ROPES team provided the support and encouragement I needed to overcome my hesitations,” she says. “They empowered me to speak up and express my ideas without fear.” Meetings focused on building confidence and social skills, imparting crucial knowledge about child rights, protection laws, and child participation. Our work seeks to enable women and girls to exercise their agency, release their imagination, and take ownership of their lives and decisions. Gowri and other children were encouraged to take active roles in discussions and decision-making processes. Coupled with the conducive environment provided by local government schools, the door was open for Gowri to find a path back to school. “The counseling sessions offered by the ROPES team had a profound impact on both me and my parents,” the young woman explains. “They helped my parents understand the importance of education for every individual. With this newfound understanding, they became supportive of my educational pursuits.” And now she feels like the sky is the limit for her dreams to come true. “Continuing my education has given me a dream — to become a doctor — and the confidence to chase that dream,” she says. “It’s instilled in me the belief that I can make a difference in the lives of others. I even taught my mom to write her signature, which enabled her to acquire benefits for herself and her self-help group. This opportunity would have been impossible otherwise.”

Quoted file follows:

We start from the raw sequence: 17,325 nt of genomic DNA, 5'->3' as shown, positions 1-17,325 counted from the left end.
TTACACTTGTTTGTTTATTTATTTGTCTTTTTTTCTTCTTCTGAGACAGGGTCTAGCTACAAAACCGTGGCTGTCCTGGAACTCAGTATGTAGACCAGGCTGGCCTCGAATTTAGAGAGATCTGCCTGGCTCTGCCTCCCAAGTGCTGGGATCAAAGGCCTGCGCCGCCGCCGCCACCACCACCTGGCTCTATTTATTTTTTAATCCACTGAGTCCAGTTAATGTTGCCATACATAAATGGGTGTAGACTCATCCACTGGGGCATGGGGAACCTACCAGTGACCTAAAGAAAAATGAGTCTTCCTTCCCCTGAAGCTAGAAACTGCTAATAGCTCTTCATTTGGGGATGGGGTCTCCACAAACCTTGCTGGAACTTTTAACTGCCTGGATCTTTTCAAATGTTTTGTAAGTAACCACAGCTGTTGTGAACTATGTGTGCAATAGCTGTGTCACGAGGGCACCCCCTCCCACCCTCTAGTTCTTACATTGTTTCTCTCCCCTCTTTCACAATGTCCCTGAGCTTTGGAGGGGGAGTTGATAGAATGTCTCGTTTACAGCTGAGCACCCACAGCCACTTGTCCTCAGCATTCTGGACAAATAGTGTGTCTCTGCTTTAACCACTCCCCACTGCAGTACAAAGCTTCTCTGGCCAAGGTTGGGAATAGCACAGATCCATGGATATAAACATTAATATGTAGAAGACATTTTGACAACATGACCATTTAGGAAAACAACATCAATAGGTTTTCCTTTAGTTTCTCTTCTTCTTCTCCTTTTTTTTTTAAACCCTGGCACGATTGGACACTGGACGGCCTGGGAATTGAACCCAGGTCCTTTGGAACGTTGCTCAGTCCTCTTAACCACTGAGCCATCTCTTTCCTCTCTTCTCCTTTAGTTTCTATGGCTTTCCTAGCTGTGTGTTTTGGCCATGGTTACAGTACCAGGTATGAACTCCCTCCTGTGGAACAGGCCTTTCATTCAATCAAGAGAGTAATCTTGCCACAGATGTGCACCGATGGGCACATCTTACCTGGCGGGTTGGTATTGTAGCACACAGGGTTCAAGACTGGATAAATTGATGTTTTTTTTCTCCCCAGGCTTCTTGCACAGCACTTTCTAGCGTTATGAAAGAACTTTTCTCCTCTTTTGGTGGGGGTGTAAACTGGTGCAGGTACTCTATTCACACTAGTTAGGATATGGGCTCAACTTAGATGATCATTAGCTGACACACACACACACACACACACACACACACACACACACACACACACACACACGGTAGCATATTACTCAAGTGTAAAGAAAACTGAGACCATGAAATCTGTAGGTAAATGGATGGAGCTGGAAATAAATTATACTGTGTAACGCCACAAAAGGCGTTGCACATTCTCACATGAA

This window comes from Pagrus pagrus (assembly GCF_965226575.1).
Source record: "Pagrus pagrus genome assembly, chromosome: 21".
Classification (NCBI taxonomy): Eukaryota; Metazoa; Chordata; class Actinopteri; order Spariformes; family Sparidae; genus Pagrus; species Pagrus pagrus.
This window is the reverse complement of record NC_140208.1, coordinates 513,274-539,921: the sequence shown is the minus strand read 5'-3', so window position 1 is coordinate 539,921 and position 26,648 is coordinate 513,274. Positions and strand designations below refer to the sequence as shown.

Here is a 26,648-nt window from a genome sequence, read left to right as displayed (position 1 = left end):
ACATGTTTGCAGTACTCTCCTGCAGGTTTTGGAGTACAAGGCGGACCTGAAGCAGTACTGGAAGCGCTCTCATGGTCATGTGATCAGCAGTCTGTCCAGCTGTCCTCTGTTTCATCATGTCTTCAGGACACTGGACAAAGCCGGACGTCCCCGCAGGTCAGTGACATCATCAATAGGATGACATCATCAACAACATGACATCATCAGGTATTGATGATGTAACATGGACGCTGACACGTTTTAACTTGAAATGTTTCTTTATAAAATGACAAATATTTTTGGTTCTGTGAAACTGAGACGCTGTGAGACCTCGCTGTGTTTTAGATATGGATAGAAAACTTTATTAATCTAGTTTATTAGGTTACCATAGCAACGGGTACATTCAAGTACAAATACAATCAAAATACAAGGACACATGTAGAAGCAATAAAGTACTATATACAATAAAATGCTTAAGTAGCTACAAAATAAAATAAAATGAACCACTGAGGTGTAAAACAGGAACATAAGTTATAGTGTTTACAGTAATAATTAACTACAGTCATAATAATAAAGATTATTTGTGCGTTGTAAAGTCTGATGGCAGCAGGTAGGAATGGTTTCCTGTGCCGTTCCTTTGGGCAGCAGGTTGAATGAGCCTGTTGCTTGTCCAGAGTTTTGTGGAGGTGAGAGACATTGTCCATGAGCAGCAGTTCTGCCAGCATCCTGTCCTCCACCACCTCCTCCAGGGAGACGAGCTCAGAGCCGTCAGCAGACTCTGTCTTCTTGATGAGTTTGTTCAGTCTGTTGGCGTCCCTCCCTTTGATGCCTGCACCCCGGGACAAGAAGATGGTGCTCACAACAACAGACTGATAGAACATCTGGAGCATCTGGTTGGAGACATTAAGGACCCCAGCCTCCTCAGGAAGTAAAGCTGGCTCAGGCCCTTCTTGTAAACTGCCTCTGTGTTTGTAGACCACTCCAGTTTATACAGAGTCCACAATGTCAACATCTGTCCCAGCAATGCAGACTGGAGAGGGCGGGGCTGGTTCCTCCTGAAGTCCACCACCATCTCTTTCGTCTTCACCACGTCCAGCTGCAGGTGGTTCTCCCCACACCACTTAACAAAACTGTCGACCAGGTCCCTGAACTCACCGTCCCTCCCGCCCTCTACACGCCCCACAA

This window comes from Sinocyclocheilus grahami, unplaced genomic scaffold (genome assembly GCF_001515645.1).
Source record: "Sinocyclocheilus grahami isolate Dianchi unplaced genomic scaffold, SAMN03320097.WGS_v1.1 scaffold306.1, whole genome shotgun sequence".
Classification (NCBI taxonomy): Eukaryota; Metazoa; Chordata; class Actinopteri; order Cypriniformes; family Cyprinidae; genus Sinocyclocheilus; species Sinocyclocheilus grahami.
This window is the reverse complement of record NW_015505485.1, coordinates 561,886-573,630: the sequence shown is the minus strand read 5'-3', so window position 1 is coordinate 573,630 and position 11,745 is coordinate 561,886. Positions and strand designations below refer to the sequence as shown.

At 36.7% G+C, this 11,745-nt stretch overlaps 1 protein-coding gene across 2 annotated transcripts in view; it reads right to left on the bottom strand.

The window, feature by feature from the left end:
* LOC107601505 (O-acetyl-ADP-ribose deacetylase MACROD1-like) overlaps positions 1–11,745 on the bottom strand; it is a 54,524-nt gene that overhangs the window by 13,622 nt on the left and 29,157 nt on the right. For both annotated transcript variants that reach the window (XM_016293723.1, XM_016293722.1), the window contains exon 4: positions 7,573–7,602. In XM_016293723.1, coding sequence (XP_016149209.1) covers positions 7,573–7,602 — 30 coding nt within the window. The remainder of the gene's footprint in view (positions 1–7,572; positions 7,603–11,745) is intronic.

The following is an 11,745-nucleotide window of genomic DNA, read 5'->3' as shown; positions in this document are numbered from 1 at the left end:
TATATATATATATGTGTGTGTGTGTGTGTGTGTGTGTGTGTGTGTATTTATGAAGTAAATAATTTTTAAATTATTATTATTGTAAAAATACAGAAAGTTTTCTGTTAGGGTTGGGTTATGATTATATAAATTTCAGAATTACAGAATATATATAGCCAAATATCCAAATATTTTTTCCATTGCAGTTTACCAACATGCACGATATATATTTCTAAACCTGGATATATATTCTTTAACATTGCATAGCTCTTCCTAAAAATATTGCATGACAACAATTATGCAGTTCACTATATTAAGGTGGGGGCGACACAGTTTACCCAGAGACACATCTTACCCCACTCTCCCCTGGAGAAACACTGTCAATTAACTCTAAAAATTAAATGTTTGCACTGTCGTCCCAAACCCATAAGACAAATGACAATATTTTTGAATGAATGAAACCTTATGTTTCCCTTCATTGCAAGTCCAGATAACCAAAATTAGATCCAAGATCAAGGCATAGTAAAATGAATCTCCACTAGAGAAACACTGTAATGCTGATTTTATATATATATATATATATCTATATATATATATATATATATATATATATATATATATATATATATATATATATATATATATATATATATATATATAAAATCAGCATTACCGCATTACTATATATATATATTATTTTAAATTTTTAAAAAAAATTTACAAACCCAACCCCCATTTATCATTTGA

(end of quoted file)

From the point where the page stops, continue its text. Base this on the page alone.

Taking part in youth clubs gave Gowri confidence to advocate for herself, so she could return to classes and pursue her goal to be a doctor.

By Jins Joseph (With contributions from Ms. Shakina Abraham.)


hile my friends were learning and growing in school, I had to stay at home and take care of my younger sisters. I felt left out and missed the chance to play, learn, and experience new things with them. Not being able to go to school had a big impact on me.” This was a very difficult time for Gowri, a 16-year-old girl in rural India. Due to her family's financial situation, her parents needed her to stop attending school. She stayed home and took care of her two younger siblings. Unhappy, but obedient to her parents, she did as she was asked. But the feeling in the pit of her stomach wouldn’t go away. “In our community, it was common for girls to stop going to school, especially when they reached a certain age,” she says. “It was disheartening for me when my siblings asked for help with their homework, and I couldn't provide the assistance they needed. All these experiences brought me disappointment and sadness. I felt like I was useless and inferior.” However, there was one place where Gowri found relief and eventually the inner courage and conviction to challenge the status quo. At a Children Believe youth club provided through a partner, Rural Organization for Poverty Eradication Services (ROPES), she continued her education in a different way. One that would change her life. “The first meeting initially made me feel shy, but the